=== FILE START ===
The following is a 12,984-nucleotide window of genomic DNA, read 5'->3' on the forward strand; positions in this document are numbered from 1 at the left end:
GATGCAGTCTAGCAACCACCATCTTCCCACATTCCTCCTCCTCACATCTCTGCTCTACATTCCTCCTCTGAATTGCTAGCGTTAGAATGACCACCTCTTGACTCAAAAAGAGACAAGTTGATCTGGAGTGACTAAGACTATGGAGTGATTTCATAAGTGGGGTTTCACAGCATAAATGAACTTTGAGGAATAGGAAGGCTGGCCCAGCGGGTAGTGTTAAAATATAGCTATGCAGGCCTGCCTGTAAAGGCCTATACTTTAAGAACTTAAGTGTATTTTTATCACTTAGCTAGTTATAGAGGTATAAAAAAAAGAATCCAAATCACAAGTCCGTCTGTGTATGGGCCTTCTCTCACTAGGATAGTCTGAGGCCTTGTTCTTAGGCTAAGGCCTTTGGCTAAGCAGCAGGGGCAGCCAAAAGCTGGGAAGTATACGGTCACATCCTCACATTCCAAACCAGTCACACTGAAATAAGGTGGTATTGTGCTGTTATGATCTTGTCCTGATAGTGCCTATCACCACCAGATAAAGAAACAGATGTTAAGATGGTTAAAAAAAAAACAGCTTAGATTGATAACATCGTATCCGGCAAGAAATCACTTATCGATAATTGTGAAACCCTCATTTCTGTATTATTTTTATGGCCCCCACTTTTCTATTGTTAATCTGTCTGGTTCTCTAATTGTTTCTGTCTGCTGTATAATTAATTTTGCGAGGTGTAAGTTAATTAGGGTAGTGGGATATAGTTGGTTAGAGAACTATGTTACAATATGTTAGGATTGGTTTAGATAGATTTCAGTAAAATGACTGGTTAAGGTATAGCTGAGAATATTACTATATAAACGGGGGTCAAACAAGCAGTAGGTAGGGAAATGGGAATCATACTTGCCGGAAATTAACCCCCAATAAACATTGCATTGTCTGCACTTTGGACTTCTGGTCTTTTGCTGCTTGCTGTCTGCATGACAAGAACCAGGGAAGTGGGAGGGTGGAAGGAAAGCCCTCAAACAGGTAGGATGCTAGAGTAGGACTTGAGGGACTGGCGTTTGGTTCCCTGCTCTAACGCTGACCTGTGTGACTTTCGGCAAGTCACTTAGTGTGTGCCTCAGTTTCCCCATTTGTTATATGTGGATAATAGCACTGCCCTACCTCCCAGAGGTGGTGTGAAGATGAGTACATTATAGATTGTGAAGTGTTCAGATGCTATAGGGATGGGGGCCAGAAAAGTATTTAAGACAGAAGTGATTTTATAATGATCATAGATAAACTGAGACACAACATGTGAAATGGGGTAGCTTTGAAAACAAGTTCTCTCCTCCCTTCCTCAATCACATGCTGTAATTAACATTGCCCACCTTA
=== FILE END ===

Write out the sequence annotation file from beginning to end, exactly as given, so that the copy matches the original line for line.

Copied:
The following is a 12,984-nucleotide window of genomic DNA, read 5'->3' on the forward strand; positions in this document are numbered from 1 at the left end:
GATGCAGTCTAGCAACCACCATCTTCCCACATTCCTCCTCCTCACATCTCTGCTCTACATTCCTCCTCTGAATTGCTAGCGTTAGAATGACCACCTCTTGACTCAAAAAGAGACAAGTTGATCTGGAGTGACTAAGACTATGGAGTGATTTCATAAGTGGGGTTTCACAGCATAAATGAACTTTGAGGAATAGGAAGGCTGGCCCAGCGGGTAGTGTTAAAATATAGCTATGCAGGCCTGCCTGTAAAGGCCTATACTTTAAGAACTTAAGTGTATTTTTATCACTTAGCTAGTTATAGAGGTATAAAAAAAAGAATCCAAATCACAAGTCCGTCTGTGTATGGGCCTTCTCTCACTAGGATAGTCTGAGGCCTTGTTCTTAGGCTAAGGCCTTTGGCTAAGCAGCAGGGGCAGCCAAAAGCTGGGAAGTATACGGTCACATCCTCACATTCCAAACCAGTCACACTGAAATAAGGTGGTATTGTGCTGTTATGATCTTGTCCTGATAGTGCCTATCACCACCAGATAAAGAAACAGATGTTAAGATGGTTAAAAAAAAAACAGCTTAGATTGATAACATCGTATCCGGCAAGAAATCACTTATCGATAATTGTGAAACCCTCATTTCTGTATTATTTTTATGGCCCCCACTTTTCTATTGTTAATCTGTCTGGTTCTCTAATTGTTTCTGTCTGCTGTATAATTAATTTTGCGAGGTGTAAGTTAATTAGGGTAGTGGGATATAGTTGGTTAGAGAACTATGTTACAATATGTTAGGATTGGTTTAGATAGATTTCAGTAAAATGACTGGTTAAGGTATAGCTGAGAATATTACTATATAAACGGGGGTCAAACAAGCAGTAGGTAGGGAAATGGGAATCATACTTGCCGGAAATTAACCCCCAATAAACATTGCATTGTCTGCACTTTGGACTTCTGGTCTTTTGCTGCTTGCTGTCTGCATGACAAGAACCAGGGAAGTGGGAGGGTGGAAGGAAAGCCCTCAAACAGGTAGGATGCTAGAGTAGGACTTGAGGGACTGGCGTTTGGTTCCCTGCTCTAACGCTGACCTGTGTGACTTTCGGCAAGTCACTTAGTGTGTGCCTCAGTTTCCCCATTTGTTATATGTGGATAATAGCACTGCCCTACCTCCCAGAGGTGGTGTGAAGATGAGTACATTATAGATTGTGAAGTGTTCAGATGCTATAGGGATGGGGGCCAGAAAAGTATTTAAGACAGAAGTGATTTTATAATGATCATAGATAAACTGAGACACAACATGTGAAATGGGGTAGCTTTGAAAACAAGTTCTCTCCTCCCTTCCTCAATCACATGCTGTAATTAACATTGCCCACCTTA